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Monday, September 12, 2011

Why you just can’t resist animals: Parts of the human brain hard-wired to respond to other creatures


Sensory overload: This picture of a rottweiler, a rabbit, a quail and a kitten has probably sparked an electrical storm in your brain

Humans respond strongly to animals - whether cute, threatening or just downright tasty - because our brains are hard-wired to, a new study has found.

Epilepsy patients whose brain activity was being monitored were shown a number of pictures of people, landmarks, animals or objects.

Researchers monitored the patients' amygdalae, two almond-shaped structures deep within the brain associated with emotion, fear and smell.

Our universal fascination with animals may have evolved as a need to react quickly to both predators and prey, say scientists at California Institute of Technology

'Our study shows that neurons in the human amygdala respond preferentially to pictures of animals, meaning that we saw the most amount of activity in cells when the patients looked at cats or snakes versus buildings or people,' said Florian Mormann, a research fellow at the California Institute of Technology.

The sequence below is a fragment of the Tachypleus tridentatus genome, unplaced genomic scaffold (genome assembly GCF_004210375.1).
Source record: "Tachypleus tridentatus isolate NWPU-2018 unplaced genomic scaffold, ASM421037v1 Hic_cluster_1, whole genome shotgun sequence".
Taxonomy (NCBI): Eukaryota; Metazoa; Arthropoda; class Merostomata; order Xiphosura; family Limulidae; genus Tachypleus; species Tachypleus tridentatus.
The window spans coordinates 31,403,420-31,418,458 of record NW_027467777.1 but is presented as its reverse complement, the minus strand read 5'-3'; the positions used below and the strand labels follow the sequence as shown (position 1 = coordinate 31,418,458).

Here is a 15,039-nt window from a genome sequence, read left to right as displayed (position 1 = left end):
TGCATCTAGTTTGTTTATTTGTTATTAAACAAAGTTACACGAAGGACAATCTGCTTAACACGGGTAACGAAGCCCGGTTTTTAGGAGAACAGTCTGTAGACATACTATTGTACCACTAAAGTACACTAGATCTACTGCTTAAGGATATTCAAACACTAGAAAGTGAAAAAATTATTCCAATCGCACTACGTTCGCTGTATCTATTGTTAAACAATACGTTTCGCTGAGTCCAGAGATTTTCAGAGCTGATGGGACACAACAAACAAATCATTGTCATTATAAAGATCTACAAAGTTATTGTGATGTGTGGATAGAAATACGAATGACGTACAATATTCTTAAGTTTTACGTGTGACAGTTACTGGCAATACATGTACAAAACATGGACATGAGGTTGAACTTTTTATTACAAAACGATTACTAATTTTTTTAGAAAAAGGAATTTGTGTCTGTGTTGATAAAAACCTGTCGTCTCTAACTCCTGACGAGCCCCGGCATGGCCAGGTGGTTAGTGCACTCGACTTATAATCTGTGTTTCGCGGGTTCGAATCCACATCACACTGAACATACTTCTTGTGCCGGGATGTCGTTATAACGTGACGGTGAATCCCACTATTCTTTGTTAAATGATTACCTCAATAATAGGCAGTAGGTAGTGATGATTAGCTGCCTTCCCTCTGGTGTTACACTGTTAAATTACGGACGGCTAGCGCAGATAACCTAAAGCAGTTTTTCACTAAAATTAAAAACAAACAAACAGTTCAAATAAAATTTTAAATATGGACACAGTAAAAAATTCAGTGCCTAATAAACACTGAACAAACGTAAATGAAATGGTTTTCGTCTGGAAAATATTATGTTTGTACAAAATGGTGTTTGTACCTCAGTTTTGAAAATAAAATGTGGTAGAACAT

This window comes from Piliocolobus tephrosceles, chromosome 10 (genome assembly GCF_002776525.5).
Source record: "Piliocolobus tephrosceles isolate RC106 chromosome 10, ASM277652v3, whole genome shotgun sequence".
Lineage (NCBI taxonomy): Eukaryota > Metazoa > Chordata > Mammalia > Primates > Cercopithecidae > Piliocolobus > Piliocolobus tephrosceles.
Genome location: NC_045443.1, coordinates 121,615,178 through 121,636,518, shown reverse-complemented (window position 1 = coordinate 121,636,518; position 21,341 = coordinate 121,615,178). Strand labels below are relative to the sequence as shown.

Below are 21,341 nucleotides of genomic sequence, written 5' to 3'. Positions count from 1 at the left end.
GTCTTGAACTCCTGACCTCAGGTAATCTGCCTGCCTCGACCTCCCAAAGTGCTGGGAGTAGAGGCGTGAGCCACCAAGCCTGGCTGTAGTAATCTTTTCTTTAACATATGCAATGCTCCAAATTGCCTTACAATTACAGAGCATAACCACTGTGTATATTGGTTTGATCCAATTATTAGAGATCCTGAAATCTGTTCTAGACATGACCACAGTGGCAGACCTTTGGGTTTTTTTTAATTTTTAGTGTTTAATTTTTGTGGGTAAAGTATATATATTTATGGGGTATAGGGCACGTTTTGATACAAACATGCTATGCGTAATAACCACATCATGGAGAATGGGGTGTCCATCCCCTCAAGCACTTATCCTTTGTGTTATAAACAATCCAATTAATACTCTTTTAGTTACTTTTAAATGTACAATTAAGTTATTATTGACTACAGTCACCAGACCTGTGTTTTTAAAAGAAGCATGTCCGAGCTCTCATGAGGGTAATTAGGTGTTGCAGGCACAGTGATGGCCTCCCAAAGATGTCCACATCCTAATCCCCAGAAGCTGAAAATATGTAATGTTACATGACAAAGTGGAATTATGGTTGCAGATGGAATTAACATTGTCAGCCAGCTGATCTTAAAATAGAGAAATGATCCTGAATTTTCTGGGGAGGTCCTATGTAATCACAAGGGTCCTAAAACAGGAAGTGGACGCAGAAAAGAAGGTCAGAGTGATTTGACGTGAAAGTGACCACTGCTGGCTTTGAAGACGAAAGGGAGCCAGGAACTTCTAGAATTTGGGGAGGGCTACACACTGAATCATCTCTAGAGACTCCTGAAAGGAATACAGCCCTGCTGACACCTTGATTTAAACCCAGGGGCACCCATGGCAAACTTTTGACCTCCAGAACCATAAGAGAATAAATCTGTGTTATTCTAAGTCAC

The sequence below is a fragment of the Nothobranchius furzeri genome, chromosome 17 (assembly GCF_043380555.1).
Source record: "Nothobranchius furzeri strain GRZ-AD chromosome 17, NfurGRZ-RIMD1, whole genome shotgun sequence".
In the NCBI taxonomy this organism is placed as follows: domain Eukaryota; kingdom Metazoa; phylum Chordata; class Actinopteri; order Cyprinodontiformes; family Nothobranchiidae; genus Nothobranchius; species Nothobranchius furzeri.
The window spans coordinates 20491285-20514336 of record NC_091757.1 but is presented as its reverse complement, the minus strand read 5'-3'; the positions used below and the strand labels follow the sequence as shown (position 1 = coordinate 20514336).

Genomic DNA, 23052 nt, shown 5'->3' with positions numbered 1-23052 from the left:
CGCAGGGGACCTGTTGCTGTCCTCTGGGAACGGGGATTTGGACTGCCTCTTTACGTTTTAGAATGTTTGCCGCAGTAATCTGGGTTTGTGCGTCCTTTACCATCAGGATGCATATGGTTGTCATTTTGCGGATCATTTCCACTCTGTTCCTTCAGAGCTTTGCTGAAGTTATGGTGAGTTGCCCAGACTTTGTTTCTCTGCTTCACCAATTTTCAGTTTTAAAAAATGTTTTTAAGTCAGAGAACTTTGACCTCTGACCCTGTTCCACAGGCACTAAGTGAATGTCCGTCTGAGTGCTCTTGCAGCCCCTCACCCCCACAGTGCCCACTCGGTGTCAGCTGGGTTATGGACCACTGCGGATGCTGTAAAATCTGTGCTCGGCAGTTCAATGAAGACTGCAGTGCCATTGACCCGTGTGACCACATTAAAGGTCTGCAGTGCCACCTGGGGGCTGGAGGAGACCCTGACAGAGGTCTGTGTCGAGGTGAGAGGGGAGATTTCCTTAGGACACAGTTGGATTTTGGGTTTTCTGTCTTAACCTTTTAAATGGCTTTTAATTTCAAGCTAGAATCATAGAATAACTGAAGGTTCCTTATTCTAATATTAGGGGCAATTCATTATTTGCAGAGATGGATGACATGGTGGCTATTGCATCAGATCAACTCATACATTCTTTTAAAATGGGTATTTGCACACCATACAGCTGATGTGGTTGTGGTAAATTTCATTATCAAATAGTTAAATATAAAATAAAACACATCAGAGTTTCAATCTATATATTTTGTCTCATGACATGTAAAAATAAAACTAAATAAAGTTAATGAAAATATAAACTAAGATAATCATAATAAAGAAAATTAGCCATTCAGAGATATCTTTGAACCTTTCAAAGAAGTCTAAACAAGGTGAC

'This preference extends to cute as well as ugly or dangerous animals and appears to be independent of the emotional contents of the pictures.

'Remarkably, we find this response behaviour only in the right and not in the left amygdala.'

Not only was activity in the right amygdala found to be greater, but neural responses were also faster for animal images. An identical response was later detcted in people without epilepsy.

Team leader Ralph Adolphs said past amygdala research had tended to focus on faces and fear, so it was a surprise to see that neurons in the right amygdala responded more to animals - of all species - than to human faces.

'I think this has the potential to help us better understand phobias of animals,' said Dr Adolphs.

Dr Mormann said the results indicate that the brain's right hemisphere evolved to deal with unexpected and biologically relevant stimuli.

'In terms of brain evolution, the amygdala is a very old structure, and throughout our biological history, animals - which could represent either predators or prey - were a highly relevant class of stimuli,' said Dr Mormann.

The research appears in the online journal Nature Neuroscience.



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